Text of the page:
Social Protection

Situation

Research and analysis

Policy advocacy

Building social protection skills

 

Building social protection skills

Strengthening national capacity
© UNICEF Cambodia/Nicolas Axelrod

The recent global financial crisis has had a significant impact on the real economy in Cambodia. The impact of any such crisis is likely to be most severe for the poor and vulnerable, who lack the means to cope with risks as a result of persistent poverty. As such these groups are usually the first to suffer through loss of jobs and income and a resulting deterioration in standards of living. Cambodia currently lacks a social protection system to help mitigate these negative effects as well as helping to ease some of the other persistent challenges that the country faces.

In response to the effects of the recent series of crises on employment, income and health outcomes, and recognising the need for long-term and sustainable capacity to respond to and prevent damage to socio-economic security caused by the crises, the government embarked on the development of a national social protection strategy. The strategy aims to put in place a set of measures to address poverty and vulnerability that will establish an affordable, comprehensive and sustainable
system of social protection in Cambodia.

Despite approval of the social protection strategy in 2011, the institutional capacity of the government to further develop, roll out and coordinate the strategy remains weak. There is an immediate need to promote informed discussions and knowledge sharing among key stakeholders, including those from research agencies, NGOs, academia and other civil society groups. UNICEF, in collaboration with other key partners, provides assistance to enhance the quality of policy making by learning from new research initiatives promoting evidence-based policy and programme formulation.

UNICEF supports ongoing efforts to strengthen the national social protection system in Cambodia, advocating for longerterm measures to strengthen the overall system and ensuring that prevention and child-sensitive elements play a major role, given the high levels of child poverty and deprivation.

What we do

  • Support the government to formulate policies and design programmes in support of social protection efforts.
  • Assist the government to develop capacity to secure adequate investments for basic social services and social protection.
  • Support analysis of the child poverty impact of social investments.
  • Continue to support the Social Protection Research Fund to stimulate debate and dialogue to maintain an active social protection research agenda.
  • Support the development and implementation of a social protection communication and knowledge management strategy to promote relevant and effective social protection measures in Cambodia.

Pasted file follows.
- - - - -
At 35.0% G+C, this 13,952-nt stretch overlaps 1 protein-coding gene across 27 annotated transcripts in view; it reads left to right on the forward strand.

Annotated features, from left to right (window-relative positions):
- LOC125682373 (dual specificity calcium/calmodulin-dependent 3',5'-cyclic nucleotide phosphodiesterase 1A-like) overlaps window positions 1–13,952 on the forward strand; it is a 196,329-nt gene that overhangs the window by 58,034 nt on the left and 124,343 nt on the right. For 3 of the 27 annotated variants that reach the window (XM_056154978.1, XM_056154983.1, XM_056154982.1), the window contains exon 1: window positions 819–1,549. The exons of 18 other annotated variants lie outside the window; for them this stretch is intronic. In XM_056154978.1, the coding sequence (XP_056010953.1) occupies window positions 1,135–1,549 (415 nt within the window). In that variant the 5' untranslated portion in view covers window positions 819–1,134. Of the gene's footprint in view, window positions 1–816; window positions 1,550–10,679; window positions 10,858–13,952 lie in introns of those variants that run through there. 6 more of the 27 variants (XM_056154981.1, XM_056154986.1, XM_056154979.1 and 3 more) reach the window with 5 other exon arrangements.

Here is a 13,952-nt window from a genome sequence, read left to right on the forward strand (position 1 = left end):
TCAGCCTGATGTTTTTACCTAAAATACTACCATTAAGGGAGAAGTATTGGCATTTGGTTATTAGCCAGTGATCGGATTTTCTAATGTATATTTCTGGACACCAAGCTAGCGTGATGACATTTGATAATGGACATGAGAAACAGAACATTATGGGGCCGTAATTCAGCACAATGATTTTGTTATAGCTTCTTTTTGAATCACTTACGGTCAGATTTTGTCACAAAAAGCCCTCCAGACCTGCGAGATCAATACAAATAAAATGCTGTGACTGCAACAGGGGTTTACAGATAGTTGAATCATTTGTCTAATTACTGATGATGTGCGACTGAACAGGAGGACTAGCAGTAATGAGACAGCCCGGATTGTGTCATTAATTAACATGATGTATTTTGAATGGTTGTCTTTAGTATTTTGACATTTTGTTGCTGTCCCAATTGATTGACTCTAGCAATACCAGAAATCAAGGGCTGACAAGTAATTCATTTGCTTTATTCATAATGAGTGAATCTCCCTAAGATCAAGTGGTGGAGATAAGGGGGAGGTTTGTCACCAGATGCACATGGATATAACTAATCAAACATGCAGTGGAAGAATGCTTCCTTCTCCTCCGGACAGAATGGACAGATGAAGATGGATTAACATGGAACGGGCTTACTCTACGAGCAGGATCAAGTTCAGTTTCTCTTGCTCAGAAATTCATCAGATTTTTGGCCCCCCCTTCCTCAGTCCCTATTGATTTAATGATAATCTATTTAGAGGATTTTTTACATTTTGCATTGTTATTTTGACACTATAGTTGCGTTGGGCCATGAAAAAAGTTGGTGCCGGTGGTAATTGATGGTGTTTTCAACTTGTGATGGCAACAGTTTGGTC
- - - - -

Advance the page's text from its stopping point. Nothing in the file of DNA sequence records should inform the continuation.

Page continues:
Strengthening national capacity
© UNICEF Cambodia/Nicolas Axelrod

Impact

The Cambodian Government has paid special attention to social protection as a comprehensive measure to ensure longterm socio-economic development and to respond to crises. With UNICEF support, a child-sensitive approach has been well integrated into the country’s first National Social Protection Strategy and the key social protection packages required to address child poverty and vulnerability. This is reflected in the inclusion of age specific risks and vulnerabilities and a life cycle approach that bridges social protection provision, through transfers and services, at critical junctures in a child’s life to ensure a continuous stream of services to comprehensively address child poverty, deprivation and vulnerability. Early intervention programmes to reduce vulnerabilities are underway, such as a pilot cash transfer programme on maternal health and nutrition for children under two, as well as prioritization of reaching vulnerable groups within the social protection sector, including through the expansion of the Health Equity Fund for poor households.

A system to identify poor households, known as IDPoor, is now being used to determine households who are poor, as well as their level of poverty. The data collected is being used to estimate the comparative poverty levels of villages, communes, districts and provinces. Service providers—government institutions, commune councils and NGOs—are also effectively using this data to target poorer communes or villages, as well as individual households to help lift them out of poverty and protect them from shocks, such as serious illness or crop failure, which may lead them deeper into poverty. IDPoor is now an integral part of the Government’s National Social Protection Strategy 2011-2015.

 

 
Search:

 Email this article

unite for children